There was a period in my life when people called me a “drag.” Once I found out, I worked hard to turn it around. Today, I might not be called a ray of sunshine, but I’m not bringing people down anymore. I remember when I decided to change. It was during a conversation with someone who needed surgery. When she told me where she was going to being operated on, I told her a story of how someone I knew died in that hospital. She looked at me and asked me why I would say something like that. Her comment made me take a step back and asked myself, “Geez, why would I say something like that?”
People who are negative will fall somewhere on the pessimistic spectrum. They vary from the run-of-the-mill complainer to the serious negaholic (that is, those addicted to being negative.) In an office, pessimism is like a cancer. It can grow and spread and cause serious harm to your team (read my post on negativity in the workplace). Negativity and pessimism also stifle creativity and motivation to take on new things. Like the saying goes, “When opportunities knock, a pessimist complains about the noise.”
Here are some suggestions for dealing with a pessimist:
- Try and understand why they act like do. Chances are, they come from of a long line of pessimists. They usually are incapable of identifying their negative emotions. On top of that, they also haven’t learned how to resolve these feelings once they have them. When something bad happens, they may look externally to justify why they feel so bad. Consequently, they becoming a victim of someone or something.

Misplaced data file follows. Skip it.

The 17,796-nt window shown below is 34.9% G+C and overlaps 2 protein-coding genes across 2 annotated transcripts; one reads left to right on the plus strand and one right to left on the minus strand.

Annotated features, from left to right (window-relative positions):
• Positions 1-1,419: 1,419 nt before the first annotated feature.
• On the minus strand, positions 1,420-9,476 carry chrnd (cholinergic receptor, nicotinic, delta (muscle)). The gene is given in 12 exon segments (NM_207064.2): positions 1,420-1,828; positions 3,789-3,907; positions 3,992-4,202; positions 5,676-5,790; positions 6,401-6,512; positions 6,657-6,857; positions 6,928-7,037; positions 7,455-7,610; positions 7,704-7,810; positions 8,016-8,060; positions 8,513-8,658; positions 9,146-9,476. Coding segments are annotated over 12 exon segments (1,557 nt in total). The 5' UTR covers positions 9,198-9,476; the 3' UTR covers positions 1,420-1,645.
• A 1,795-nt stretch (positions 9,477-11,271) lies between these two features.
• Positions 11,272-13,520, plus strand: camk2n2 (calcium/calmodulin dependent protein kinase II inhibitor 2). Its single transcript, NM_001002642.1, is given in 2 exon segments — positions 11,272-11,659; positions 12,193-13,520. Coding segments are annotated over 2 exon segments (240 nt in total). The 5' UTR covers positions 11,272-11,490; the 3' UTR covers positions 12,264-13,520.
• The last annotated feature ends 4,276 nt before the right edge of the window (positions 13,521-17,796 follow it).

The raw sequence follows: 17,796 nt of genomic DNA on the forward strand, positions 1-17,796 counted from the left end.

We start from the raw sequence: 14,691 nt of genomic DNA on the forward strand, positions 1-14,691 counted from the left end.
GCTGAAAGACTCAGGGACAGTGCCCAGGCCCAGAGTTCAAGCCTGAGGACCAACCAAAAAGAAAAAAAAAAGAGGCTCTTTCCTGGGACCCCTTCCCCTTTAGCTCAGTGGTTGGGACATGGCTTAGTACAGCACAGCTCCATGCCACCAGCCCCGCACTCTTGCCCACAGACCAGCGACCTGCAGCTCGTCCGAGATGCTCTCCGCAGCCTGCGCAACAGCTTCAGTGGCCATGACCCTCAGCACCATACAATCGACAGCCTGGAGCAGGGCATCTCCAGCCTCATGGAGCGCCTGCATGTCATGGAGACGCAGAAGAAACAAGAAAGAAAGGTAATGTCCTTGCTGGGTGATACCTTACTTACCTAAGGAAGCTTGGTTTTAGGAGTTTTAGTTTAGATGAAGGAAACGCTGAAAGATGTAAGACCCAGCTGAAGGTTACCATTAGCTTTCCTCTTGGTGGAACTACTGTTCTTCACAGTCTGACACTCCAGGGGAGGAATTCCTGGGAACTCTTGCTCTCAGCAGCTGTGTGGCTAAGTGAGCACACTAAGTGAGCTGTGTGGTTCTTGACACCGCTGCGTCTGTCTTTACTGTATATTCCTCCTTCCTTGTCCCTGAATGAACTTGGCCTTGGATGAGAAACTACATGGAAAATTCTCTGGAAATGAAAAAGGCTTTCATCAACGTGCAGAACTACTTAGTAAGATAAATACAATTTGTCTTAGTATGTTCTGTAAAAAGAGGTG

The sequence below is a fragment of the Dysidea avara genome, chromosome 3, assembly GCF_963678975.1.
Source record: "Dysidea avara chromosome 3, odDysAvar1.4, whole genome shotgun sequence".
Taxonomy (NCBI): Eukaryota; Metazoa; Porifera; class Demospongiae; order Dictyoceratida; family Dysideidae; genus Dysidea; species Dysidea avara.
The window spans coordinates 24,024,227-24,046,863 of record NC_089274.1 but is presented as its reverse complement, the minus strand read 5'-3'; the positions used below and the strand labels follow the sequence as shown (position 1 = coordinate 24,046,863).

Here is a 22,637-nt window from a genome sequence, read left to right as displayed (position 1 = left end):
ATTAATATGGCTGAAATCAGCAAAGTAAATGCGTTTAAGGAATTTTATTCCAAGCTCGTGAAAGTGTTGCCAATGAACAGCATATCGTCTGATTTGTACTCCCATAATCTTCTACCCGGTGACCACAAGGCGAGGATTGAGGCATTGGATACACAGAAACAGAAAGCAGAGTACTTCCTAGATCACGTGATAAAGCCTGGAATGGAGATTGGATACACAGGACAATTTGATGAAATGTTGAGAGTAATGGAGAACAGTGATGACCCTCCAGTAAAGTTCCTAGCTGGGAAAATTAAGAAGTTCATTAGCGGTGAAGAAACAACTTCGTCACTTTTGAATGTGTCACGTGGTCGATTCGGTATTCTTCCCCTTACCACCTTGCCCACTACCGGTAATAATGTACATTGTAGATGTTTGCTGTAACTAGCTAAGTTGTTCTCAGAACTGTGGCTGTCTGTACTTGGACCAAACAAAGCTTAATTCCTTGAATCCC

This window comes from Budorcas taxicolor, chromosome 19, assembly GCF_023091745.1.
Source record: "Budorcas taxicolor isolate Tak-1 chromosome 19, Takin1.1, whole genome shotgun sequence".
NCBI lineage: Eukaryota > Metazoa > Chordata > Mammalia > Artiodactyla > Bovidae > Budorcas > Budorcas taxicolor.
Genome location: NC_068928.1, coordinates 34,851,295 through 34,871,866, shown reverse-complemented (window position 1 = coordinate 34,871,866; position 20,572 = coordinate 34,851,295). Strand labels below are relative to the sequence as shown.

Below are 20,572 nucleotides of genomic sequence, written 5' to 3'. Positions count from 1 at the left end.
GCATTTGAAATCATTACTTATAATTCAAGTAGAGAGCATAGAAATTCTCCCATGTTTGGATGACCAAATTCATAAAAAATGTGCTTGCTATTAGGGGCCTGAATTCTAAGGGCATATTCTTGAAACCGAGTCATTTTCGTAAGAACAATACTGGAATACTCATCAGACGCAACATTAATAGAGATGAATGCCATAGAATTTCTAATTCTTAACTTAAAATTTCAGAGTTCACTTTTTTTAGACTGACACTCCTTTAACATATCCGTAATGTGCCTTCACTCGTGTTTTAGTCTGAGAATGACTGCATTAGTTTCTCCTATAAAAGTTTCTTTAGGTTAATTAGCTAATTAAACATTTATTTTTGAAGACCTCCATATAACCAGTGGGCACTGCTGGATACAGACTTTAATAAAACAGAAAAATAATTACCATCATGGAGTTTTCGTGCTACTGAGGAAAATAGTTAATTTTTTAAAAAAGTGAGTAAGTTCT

- Develop compassion for the pessimist. They’re suffering and could use some caring. This doesn’t mean, however, that you have to put up with their behavior.
- Set boundaries. Just because someone is a drag, doesn’t mean you have to be dragged down with them. Check in with your own emotions to see if you are being pulled into their negativity. If it’s appropriate, set limits on them and point out their behavior… like what was done to me.
- Don’t try and fix their problems. Be empathetic, but don’t take on their stuff. They’re choosing to play the “victim.” Be careful not to feed that belief. They need to own whatever is happening to them. You can help them do that.
- Help them reframe their picture of the world. Pessimists believe that problems go on forever; they need help seeing the reality that it’s only temporary. They also have the false belief that everyone feels the way they do, which is seldom true. And, most importantly, they believe they have no control over whatever is going on. You can help them identify the areas that they do have control over.
If you are the boss, try and avoid hiring the pessimist in the first place. You do this by hiring for attitude. Bringing someone on to your team with a positive attitude and limited technical skills is usually more valuable than hiring someone with high technical skills and a negative attitude.
One last thing, if you’re worried you might be a drag…well you just might be. The good news is that you have 100% control over turning that around.
What suggestions do you have in dealing with a pessimist?